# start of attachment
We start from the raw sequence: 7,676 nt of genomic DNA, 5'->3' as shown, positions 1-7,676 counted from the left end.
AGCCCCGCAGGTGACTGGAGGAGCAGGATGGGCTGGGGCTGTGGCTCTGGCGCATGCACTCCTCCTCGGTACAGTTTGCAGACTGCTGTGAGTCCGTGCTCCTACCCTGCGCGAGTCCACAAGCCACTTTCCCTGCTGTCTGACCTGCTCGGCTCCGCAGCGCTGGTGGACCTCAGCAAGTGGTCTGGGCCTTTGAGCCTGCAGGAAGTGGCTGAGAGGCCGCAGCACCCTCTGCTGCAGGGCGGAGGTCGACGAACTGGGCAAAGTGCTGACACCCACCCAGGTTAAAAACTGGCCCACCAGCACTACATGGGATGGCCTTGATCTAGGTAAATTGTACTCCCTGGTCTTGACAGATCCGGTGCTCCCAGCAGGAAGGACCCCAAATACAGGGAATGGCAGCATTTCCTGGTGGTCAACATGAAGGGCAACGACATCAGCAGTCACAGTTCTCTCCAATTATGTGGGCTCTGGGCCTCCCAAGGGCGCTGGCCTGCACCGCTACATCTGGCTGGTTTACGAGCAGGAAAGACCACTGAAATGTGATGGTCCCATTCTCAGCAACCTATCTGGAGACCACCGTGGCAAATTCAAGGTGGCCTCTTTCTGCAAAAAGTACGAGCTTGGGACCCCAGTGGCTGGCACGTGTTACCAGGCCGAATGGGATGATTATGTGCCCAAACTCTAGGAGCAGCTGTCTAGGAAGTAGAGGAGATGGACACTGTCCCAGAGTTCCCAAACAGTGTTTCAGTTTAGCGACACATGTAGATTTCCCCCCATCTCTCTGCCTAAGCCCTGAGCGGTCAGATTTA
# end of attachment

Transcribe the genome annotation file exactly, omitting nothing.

We start from the raw sequence: 7,676 nt of genomic DNA, 5'->3' as shown, positions 1-7,676 counted from the left end.
AGCCCCGCAGGTGACTGGAGGAGCAGGATGGGCTGGGGCTGTGGCTCTGGCGCATGCACTCCTCCTCGGTACAGTTTGCAGACTGCTGTGAGTCCGTGCTCCTACCCTGCGCGAGTCCACAAGCCACTTTCCCTGCTGTCTGACCTGCTCGGCTCCGCAGCGCTGGTGGACCTCAGCAAGTGGTCTGGGCCTTTGAGCCTGCAGGAAGTGGCTGAGAGGCCGCAGCACCCTCTGCTGCAGGGCGGAGGTCGACGAACTGGGCAAAGTGCTGACACCCACCCAGGTTAAAAACTGGCCCACCAGCACTACATGGGATGGCCTTGATCTAGGTAAATTGTACTCCCTGGTCTTGACAGATCCGGTGCTCCCAGCAGGAAGGACCCCAAATACAGGGAATGGCAGCATTTCCTGGTGGTCAACATGAAGGGCAACGACATCAGCAGTCACAGTTCTCTCCAATTATGTGGGCTCTGGGCCTCCCAAGGGCGCTGGCCTGCACCGCTACATCTGGCTGGTTTACGAGCAGGAAAGACCACTGAAATGTGATGGTCCCATTCTCAGCAACCTATCTGGAGACCACCGTGGCAAATTCAAGGTGGCCTCTTTCTGCAAAAAGTACGAGCTTGGGACCCCAGTGGCTGGCACGTGTTACCAGGCCGAATGGGATGATTATGTGCCCAAACTCTAGGAGCAGCTGTCTAGGAAGTAGAGGAGATGGACACTGTCCCAGAGTTCCCAAACAGTGTTTCAGTTTAGCGACACATGTAGATTTCCCCCCATCTCTCTGCCTAAGCCCTGAGCGGTCAGATTTA